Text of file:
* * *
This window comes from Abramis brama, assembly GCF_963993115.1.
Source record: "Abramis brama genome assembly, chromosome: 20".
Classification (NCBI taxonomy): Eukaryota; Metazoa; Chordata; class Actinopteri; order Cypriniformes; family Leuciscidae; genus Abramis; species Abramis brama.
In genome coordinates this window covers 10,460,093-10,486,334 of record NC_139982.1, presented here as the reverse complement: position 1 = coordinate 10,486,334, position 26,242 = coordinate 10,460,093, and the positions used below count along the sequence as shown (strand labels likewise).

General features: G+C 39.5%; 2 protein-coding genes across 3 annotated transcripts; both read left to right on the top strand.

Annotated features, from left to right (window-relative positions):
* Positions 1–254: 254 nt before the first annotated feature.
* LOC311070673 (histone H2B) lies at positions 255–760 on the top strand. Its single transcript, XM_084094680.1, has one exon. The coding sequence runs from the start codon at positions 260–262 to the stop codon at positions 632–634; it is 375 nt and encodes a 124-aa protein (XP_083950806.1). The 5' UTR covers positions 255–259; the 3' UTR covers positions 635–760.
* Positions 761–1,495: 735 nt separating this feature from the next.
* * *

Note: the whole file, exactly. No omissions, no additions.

This window comes from Abramis brama, assembly GCF_963993115.1.
Source record: "Abramis brama genome assembly, chromosome: 20".
Classification (NCBI taxonomy): Eukaryota; Metazoa; Chordata; class Actinopteri; order Cypriniformes; family Leuciscidae; genus Abramis; species Abramis brama.
In genome coordinates this window covers 10,460,093-10,486,334 of record NC_139982.1, presented here as the reverse complement: position 1 = coordinate 10,486,334, position 26,242 = coordinate 10,460,093, and the positions used below count along the sequence as shown (strand labels likewise).

General features: G+C 39.5%; 2 protein-coding genes across 3 annotated transcripts; both read left to right on the top strand.

Annotated features, from left to right (window-relative positions):
* Positions 1–254: 254 nt before the first annotated feature.
* LOC311070673 (histone H2B) lies at positions 255–760 on the top strand. Its single transcript, XM_084094680.1, has one exon. The coding sequence runs from the start codon at positions 260–262 to the stop codon at positions 632–634; it is 375 nt and encodes a 124-aa protein (XP_083950806.1). The 5' UTR covers positions 255–259; the 3' UTR covers positions 635–760.
* Positions 761–1,495: 735 nt separating this feature from the next.